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Across the Canadian Prairies
Regina to Prince Albert

Prince Albert is provided with railway communication by means of a line from Regina, the distance being about 250 miles. After the first few miles, the country for a considerable part of the journey is not of a particularly inviting character, especially in autumns like that of last year, when drought prevailed for many weeks. There was little or no grass on the prairie, and, as far as the eye reached, it presented a burnt-up appearance. This part of the territories does not appear to be popular with settlers, at any rate along the line of the railway. Things began to look brighter as we approached Saskatoon, 160 miles from Regina. At that place the trail to Battleford branches off from the old Prince Albert trail, which, however, is now but little used, owing to the railway. Up to Saskatoon little or no timber had been visible since leaving Regina; but for the rest of the way clumps of trees and scrubby bush became more abundant, and the country has a better and more practical sort of look, from an agricultural point of view. This applies to all the country north of Saskatoon right up to Prince Albert. We left the train at Duck Lake and spent the evening in discussing the district with several gentlemen residing in the neighbourhood, who are keenly alive to its attractions and advantages.

On the following day wo drove from Duck Lake to Prince Albert, a distance of about 50 miles, the whole district being full of associations connected with the Riel rebellion in 1885. A little time was spent at Batoche, where we crossed the south branch of the Saskatchewan River and had a look over the old rifle pits of the half-breeds, and walked over the ground on which the famous charge was made that settled the outbreak. We saw several persons who were engaged in the troubles, but the affair has now become ancient history and is not much talked about in the neighbourhood. The country along the river bank, through St. Laurent to Alexander’s Crossing, where we again ferried over the Saskatchewan, is fairly well settled, largely with French half-breeds, with a good sprinkling of retired Hudson Bay men and other settlers, who all speak favourably of its agricultural resources. The houses and farms present a fairly comfortable and prosperous appearance. In this district very little trouble is experienced from summer or autumn frosts, and last year, an exceptional one in the matter of droughts, they had a sufficiency of rain for their farming operations. On the whole, the people seem to be doing well, and to be quite satisfied with their lot. All they want is more people to occupy the thousands upon thousands of acres of good land that are simply lying idle, only waiting to be tilled to produce all the crops that can be grown in temperate climates.

The country north of Saskatoon is not nearly so monotonous as on the level plains to the south. There is plenty of rolling ground, wood and water are abundant, and game of all Kinds is plentiful. We stayed at several farms after leaving Alexander’s Crossing, and had conversations with the settlers, all of whom seemed to be fairly contented and happy. About six or seven miles from Prince Albert and all around that place the country really presents the appearance of an old and well-settled district. Among several largo farms, we visited that of Mr. McKay, a half-breed, a member of the Legislative Council of the Territories, and a most intelligent man. He farms altogether about 5,000 acres, and we saw one field of about 1,000 acres in extent, all fenced in, containing golden crops that were just about to be cut. It was a sight which will not easily be forgotten. Prince Albert is the centre of a good district, in which any new settler might make a comfortable home, and have the advantage of a good climate and congenial surroundings.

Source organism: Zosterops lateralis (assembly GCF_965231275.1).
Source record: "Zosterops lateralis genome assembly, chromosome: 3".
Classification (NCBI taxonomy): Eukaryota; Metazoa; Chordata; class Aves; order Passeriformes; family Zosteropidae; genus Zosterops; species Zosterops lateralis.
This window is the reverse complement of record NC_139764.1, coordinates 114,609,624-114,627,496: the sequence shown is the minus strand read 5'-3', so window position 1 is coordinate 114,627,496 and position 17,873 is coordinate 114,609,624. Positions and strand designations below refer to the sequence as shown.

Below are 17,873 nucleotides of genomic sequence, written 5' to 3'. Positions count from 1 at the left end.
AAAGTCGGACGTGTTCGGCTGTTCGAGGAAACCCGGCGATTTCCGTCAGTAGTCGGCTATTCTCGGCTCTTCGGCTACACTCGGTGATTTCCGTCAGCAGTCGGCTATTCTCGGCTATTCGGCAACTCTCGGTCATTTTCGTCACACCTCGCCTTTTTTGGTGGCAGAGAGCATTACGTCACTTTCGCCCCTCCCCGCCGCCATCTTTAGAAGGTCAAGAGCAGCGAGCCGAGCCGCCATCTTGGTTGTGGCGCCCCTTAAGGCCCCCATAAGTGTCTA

Prince Albert itself is a town of about 2,000 people, and lies in the valley of the North Saskatchewan, about 300 feet below the level of the prairie. It is well built, and has a prosperous sort of look, and the first glimpse of it from the top of the prairie is very picturesque. Most of the houses are painted a pleasant brown colour, and the uniformity is in pleasing contrast to the appearance of many other places of the same size. The river is from a quarter to half a mile wide, and on the north side the timber belt begins. At Prince Albert, there is a force of the North-West Mounted Police, under the command of Major Cotton, an energetic and able officer, who is well known all over the country. Of course every man in the North-West owns one or more dogs for sporting purposes, but one of the most clever animals we came across in our travels was a dog belonging to Major Cotton. It was a cross between a Cocker spaniel and a setter, and had a wonderful nose. Ono night, at about 11 o’clock, the dog was shown an egg, which two of the visitors afterwards hid on the prairie about 200 yards from the house. After their return the dog, which, in the meantime, had been lying under a chair in the smoking room, was sent out to bring the egg back. He took rather longer than usual, being somewhat confused by the crossing of the tracks, which was done in order to throw the dog off the scent if possible. However, the attempt was not successful, and in the course of a couple of minutes the dog brought the egg back uncracked, showing not only a keen nose but a tender mouth. The egg, it may be mentioned, was marked with initials, so that there could be no mistake made in the matter.

On the following day we returned by rail to Regina, which we reached safely, very well pleased with our three days’ excursion in the Saskatchewan country.

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